Many fabric softeners have softening points above the necessary ranges; however, the softening points of these fabric softeners can be lowered to a desired temperature by the addition of a liquid, such as ethyl alcohol, isopropyl alcohol, or an isopropyl alcohol/water mixture. Where necessary, the softeners softening point is lowered to a temperature in the above ranges. Preferably, the softener should have a softening point, or its softening point should be lowered, no lower than about 100 F. It is desirable that the compositions herein be suitable for storage on the shelf until use and, further, that the compositions aer not runny or do not drip, but rather, are substantially solid at temperatures below about 100 F. The above mentioned liquids are especially suitable for the purpose of lowering a softeners softening point where necessary, inasmuch as they are highly evaporative compounds. Thus, large amounts (e.g., from about 10% to 300% by weight of the fabric softener) can be added to the softener which is then impregnated into an absorbent substrate, and, upon drying the treated substrate a suitable length of time, all but a residual amount (e.g., from about 0.1% to 7% by weight of the softener) evaporates, leaving a substantially solid softening composition of the invention herein. This residual amount is sufiicient to reduce the fabric softeners softening point to within the necessary range.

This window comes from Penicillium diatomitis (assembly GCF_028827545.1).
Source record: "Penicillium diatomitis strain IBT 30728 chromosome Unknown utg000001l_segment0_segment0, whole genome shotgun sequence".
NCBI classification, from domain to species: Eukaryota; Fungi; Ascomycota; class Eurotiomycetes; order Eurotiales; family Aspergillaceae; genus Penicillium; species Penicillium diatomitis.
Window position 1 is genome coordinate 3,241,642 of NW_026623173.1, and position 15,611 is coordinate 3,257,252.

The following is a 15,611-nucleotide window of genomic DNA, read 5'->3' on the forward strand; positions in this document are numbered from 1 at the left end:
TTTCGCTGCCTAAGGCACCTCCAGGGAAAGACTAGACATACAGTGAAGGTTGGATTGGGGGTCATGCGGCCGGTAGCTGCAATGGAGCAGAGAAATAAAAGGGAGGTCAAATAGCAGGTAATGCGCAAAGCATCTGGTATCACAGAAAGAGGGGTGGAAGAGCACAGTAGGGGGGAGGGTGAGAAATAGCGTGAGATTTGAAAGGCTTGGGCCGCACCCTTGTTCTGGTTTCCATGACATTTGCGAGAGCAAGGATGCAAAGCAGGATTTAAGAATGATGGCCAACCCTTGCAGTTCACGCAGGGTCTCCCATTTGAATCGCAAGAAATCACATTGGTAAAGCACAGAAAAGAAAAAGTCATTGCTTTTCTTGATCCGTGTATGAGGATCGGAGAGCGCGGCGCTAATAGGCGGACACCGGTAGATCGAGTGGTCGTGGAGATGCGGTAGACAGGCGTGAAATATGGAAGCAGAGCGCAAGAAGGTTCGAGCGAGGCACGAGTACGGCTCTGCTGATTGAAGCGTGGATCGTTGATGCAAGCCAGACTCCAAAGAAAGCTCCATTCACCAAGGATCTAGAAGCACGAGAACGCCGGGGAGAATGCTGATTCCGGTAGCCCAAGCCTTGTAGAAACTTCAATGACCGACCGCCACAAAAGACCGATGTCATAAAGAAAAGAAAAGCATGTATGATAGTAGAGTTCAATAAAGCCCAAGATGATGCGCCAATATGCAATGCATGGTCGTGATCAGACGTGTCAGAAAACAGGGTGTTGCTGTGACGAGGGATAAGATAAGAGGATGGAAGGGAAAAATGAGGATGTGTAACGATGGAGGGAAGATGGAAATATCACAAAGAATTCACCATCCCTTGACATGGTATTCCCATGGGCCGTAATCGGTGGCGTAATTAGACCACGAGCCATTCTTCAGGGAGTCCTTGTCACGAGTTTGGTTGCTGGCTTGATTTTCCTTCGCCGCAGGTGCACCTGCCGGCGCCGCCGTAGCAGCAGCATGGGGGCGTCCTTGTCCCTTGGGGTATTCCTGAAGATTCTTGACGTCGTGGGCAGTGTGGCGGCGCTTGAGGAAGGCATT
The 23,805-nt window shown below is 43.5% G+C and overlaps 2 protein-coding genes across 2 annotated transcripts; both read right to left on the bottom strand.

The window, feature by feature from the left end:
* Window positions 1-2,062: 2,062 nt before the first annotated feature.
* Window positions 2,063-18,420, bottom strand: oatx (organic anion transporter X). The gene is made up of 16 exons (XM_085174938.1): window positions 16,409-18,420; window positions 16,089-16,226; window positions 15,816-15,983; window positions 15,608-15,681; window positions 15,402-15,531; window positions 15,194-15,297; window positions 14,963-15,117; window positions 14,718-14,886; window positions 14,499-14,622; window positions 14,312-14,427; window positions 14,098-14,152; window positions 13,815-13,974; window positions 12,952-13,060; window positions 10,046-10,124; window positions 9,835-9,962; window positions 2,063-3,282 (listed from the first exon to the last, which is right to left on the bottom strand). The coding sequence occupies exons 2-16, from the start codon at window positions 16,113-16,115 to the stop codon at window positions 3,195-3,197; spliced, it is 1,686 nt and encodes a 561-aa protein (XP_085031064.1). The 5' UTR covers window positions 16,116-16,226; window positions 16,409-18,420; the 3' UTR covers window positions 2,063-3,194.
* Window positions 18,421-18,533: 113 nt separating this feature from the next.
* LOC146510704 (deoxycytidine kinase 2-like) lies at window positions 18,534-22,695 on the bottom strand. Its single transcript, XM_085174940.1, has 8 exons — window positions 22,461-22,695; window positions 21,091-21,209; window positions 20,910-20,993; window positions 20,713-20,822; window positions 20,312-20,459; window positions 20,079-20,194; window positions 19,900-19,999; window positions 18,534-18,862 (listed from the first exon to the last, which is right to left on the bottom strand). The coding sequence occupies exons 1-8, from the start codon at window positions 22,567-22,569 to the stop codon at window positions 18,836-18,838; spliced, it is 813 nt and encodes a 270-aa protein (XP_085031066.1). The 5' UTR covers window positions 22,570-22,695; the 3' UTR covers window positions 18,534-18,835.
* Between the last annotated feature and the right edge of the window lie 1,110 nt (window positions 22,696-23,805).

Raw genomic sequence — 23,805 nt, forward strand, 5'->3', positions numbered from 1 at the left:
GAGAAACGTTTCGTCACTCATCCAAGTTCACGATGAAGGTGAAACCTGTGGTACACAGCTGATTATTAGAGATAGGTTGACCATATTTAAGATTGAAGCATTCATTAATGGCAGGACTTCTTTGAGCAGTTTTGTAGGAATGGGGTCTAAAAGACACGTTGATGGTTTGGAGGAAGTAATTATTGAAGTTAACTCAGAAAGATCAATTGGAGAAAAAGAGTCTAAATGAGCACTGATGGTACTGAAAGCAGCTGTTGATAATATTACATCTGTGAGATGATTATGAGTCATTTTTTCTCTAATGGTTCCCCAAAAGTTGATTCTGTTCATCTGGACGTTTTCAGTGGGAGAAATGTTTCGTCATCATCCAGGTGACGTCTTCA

Particularly preferred softening agents of the softening compositions herein are the cationic quaternary ammonium salts which have the general formula wherein X is an anion, preferably a halide and more particularly, a chloride ion. Suitable other anions can include acetate, phosphate, nitrite, and methyl sulfate radicals. Additionally, in the above formula, R and R represent benzyl or an alkyl containing from 1 to 3 carbon atoms, R represents benzyl, or an alkyl containing from 1 to 3 carbon atoms, or an alkyl of from 1'2 to 20 carbon atoms, or alkoxypropyl or hydroxy substituted alkoxypropyl radicals wherein the alkoxy contains 12 to 20 carbon atoms, and R represents an alkyl containing from 12 to 20 carbon atoms. The carbon chains of R and R whenever R represents a chain of from 12 to 20 carbon atoms, can be straight or branched, and saturated or unsaturated.